As promised, here’s a quick look at the output, both high and low beams, of my new Rigid D2 Dually High-Lows:


I’ll share an update as soon as I have a chance to hit the trail with the since re-aimed lights.


Watch for a more detailed write-up in the near future …

It’s better, but it’s still not a Cherokee.

That was my immediate reaction Tuesday, asĀ Jeep brand chief Mike Manley took the wraps off the redesigned Jeep Cherokee KL at the North American International Auto Show in Detroit.

While there are many noteworthy features underneath its steel and aluminum skin, the biggest change for this revitalized Jeep icon is plainly visible. The new-for-2013 Jeep Cherokee had its share of detractors. It’s slant-eyed, beak-grilled facia drew the ire of many enthusiasts of the original XJ Cherokee and other Jeep faithful.

For his part, Manley said the new Cherokee’s redesigned exterior is “consistent with classic Jeep design.”

As someone who strikes a consistent middle ground in the classic-vs-modern styling debate, I can’t let that one pass.

While the 2019 KL certainly is less offensively styled than its predecessor, there isn’t much about it, to me, that says “classic Jeep design.” The bent grille, now laughingly called a “waterfall seven-slot grille”, while more subdued, is still there. And, the new KL’s sheet metal still appears to have more in common with a Kia or Ford than anything that ever wore a Jeep badge.

That said, this refresh is a notable step back from the precipice. The design is less offensive and, given that the KL has sold more than 1.7 million units worldwide since its introduction, will likely perform well from a sales standpoint. After all, mid-size SUVs account for more than two million sales each year in the United States alone. Jeep would be crazy not to want a sizable share of that pie.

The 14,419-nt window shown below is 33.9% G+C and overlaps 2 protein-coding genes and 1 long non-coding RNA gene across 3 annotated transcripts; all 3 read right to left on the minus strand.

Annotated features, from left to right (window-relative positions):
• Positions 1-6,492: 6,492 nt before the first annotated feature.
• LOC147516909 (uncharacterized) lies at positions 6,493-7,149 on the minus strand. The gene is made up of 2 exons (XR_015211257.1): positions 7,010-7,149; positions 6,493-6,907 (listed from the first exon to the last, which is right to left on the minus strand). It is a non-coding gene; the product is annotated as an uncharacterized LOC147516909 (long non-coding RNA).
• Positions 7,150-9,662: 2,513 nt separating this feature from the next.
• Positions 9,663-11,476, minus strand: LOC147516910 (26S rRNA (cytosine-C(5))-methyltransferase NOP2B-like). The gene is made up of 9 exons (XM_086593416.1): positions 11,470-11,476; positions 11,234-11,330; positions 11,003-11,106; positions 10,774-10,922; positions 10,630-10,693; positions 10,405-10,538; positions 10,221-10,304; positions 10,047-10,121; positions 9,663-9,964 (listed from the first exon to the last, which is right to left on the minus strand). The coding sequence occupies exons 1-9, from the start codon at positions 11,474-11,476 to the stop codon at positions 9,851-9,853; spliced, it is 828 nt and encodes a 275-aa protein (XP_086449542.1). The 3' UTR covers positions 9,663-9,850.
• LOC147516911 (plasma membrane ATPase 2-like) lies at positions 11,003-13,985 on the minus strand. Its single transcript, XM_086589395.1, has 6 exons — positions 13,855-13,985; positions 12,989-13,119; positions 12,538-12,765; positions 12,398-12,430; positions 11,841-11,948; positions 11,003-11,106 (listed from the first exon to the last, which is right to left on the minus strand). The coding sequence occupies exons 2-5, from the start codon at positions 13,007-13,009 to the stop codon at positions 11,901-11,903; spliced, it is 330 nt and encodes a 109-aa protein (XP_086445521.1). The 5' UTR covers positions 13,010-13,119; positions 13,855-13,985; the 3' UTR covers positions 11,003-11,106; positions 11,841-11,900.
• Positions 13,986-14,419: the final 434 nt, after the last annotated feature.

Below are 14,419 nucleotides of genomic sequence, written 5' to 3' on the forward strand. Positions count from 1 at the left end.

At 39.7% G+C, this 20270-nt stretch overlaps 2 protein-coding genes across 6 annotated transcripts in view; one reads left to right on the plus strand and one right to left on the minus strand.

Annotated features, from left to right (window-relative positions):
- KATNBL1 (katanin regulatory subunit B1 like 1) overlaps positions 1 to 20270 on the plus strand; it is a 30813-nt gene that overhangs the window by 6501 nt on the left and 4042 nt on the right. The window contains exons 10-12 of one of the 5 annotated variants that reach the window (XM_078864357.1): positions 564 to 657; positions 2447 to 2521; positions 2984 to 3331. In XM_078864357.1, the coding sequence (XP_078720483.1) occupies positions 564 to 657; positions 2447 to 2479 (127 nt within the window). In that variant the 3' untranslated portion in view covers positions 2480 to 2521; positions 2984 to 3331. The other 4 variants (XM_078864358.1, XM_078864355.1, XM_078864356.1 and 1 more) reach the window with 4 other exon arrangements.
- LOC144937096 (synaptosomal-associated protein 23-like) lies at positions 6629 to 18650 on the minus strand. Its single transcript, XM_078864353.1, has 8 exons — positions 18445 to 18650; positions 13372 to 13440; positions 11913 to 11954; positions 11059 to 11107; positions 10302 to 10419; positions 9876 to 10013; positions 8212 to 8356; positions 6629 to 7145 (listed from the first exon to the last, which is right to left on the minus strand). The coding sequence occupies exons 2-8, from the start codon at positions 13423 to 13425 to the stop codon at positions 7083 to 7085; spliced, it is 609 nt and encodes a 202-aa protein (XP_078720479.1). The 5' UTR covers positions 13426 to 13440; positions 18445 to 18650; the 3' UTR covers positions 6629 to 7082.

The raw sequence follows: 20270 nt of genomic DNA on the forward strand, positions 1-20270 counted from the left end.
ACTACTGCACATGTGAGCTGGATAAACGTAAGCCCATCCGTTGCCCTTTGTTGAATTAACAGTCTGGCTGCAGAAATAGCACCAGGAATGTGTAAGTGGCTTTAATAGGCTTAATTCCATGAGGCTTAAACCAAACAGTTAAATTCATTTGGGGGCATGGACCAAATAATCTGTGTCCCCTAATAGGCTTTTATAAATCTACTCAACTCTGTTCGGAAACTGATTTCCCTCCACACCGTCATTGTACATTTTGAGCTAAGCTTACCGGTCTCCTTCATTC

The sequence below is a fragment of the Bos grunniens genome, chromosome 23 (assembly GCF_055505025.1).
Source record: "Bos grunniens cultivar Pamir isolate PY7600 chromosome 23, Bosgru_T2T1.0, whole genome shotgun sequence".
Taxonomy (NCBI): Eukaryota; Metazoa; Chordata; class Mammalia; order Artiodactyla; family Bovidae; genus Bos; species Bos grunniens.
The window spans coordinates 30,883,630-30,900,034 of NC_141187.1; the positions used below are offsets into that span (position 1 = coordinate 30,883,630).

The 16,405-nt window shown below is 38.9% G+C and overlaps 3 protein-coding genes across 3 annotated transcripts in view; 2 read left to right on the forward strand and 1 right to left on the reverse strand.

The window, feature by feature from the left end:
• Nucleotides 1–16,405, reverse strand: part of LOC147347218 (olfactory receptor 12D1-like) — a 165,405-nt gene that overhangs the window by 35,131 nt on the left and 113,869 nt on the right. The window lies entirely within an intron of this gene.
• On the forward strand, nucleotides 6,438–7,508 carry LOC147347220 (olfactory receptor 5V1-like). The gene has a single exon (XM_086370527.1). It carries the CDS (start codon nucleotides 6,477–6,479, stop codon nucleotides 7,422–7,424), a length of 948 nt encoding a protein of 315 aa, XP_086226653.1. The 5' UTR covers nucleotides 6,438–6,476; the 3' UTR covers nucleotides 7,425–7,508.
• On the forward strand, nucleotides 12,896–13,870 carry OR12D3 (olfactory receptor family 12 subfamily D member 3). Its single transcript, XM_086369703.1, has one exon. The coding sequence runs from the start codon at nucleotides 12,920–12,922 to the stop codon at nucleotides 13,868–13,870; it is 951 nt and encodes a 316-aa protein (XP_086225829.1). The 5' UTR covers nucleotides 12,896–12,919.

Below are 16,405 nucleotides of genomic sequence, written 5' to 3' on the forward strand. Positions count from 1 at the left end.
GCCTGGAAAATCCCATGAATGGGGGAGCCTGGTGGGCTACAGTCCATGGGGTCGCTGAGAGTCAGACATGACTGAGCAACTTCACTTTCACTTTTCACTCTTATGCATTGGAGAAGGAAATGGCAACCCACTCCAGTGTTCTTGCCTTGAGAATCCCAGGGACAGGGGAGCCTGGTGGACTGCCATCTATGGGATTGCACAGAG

But, to fans of the seven-slot brand, not everything is about sales. Out here in flyover country, Jeep was always the brand that knew us. There’s always been something about a given Jeep vehicle that relished being under-powered and having the aerodynamics of a brick — because this is America. And, in America, you take what you’re given, pull yourself up by your bootstraps and you get the job done.

For myself, I can’t help but feel Jeep has lost some of that rugged American spirit over the years. The KL is certainly not the first Jeep vehicle to lean more toward trendy than classic. Far from it! But, in the current Jeep lineup, it certainly is the embodiment of what appears from the outside to be a concerted push away from what we’ve always known as Jeep DNA.

Can you really see one of these Cherokees lifted on 35-inch tires running the Rubicon Trail?

Manley and his peers at Fiat Chrysler rightfully boast a new vehicle that offers three different engine options, including a new turbocharged inline four-banger. They’re well within their rights to be proud of an improved on-road ride and the obligatory host of high-tech gadgets and gizmos. And, it’s understandable that they’d tout a vehicle allegedly as at home taking the kids to school as spiriting the family off on amazing adventures.

But, while they’re congratulating themselves on coming up with the 2019 Cherokee’s five wheel options, 12 color choices and an “elegant” interior (Since when did the words “Jeep” and “elegant” belong in the same sentence?), those of us in flyover country will sigh another “oh, well” and get back to getting our collective jobs done.

This is America, after all.